This is a novel with Things To Say about modern society’s desperation to escape boredom through entertainment, and that might sound like a tedious subject by definition; in fact, the chapter-long diversions and endless footnotes make it seem like Wallace is almost challenging you to view it as such. Trust that your time won’t be thrown away, though, and you’ll see it’s been made with a combination of fearsome talent and moral fire.

The strength of the language is hard to overstate. While some of his short-fiction can be just as meticulous, nothing else I’ve read by Wallace comes close to this in terms of raw feeling and perception. I felt like Infinite Jest showed me the neuroses of the world laid bare:

“What passes for hip cynical transcendence of sentiment is really some kind of fear of being really human, since to be really human […] is probably to be unavoidably sentimental and naïve and goo-prone and generally pathetic.”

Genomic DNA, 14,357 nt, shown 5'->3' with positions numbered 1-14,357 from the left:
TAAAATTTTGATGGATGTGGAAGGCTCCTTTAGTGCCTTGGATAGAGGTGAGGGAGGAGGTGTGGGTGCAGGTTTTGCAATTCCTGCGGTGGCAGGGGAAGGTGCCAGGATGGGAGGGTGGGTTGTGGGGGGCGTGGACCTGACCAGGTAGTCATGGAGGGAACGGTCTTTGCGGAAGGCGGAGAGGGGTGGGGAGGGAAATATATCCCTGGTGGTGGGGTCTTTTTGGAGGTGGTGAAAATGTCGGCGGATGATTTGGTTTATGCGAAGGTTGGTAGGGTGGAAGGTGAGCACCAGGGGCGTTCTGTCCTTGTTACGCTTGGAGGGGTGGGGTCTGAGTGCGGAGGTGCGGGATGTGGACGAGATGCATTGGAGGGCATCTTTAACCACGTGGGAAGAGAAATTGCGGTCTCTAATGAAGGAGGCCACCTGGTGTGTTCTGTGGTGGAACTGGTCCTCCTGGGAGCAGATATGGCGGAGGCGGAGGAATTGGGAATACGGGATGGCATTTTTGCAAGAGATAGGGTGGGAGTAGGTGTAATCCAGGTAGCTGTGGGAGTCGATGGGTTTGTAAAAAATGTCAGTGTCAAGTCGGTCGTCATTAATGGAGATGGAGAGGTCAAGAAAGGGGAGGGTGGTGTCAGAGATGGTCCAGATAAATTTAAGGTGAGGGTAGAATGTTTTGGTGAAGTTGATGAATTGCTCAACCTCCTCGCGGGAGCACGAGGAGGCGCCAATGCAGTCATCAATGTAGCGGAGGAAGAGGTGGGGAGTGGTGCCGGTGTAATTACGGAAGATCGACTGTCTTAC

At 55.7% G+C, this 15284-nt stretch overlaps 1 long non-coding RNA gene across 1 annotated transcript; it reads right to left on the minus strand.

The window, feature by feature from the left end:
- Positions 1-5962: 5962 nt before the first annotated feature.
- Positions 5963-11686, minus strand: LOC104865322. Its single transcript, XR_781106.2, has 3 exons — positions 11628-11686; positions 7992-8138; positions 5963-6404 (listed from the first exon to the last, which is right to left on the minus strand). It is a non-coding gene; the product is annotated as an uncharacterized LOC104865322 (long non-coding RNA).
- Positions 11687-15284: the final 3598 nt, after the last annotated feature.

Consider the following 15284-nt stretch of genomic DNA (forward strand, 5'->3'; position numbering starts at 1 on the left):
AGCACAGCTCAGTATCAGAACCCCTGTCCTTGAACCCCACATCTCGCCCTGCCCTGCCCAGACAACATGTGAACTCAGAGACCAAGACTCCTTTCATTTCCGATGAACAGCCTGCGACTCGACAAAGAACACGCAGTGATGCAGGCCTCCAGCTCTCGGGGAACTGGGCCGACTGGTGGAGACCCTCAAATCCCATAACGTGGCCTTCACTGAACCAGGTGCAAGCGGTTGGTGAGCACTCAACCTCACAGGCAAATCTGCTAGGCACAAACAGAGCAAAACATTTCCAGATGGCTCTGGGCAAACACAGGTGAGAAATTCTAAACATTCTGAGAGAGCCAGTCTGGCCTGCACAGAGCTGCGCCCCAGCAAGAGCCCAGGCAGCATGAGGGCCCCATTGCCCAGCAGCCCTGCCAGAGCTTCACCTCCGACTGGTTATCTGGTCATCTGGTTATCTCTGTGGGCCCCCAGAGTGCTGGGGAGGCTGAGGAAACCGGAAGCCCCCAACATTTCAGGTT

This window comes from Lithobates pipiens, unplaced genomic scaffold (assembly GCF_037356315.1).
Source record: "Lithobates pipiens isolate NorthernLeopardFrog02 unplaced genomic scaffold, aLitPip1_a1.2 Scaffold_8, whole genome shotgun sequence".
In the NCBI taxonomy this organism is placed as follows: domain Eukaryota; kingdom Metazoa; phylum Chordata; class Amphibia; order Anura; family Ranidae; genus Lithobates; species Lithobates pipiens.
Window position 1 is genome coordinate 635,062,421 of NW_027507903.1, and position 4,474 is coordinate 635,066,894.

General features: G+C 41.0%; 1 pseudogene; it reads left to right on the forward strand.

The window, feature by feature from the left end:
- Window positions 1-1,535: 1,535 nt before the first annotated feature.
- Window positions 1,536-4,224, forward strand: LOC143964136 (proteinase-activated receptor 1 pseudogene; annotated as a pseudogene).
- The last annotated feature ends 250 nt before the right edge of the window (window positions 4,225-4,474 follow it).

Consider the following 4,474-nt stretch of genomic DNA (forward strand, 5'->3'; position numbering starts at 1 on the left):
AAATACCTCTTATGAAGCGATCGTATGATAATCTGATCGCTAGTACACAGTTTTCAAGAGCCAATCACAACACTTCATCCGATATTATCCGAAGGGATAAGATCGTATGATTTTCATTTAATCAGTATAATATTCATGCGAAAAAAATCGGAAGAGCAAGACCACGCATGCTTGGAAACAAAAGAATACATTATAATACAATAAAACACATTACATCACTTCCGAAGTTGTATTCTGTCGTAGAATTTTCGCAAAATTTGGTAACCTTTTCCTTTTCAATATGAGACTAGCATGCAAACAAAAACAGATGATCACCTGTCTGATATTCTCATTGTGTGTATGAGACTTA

While who might be perceived as the main character shifts constantly, the most important in my eyes is Don Gately. He’s a huge, square-headed ex-burglar and current addict who’s trying desperately to believe in sentiment again and put his past behind him. In a novel filled with sly wordplay and postmodern trickery, Gately’s desperation to stay sober stands gives the book a heartfelt centre that keeps more playful elements in check.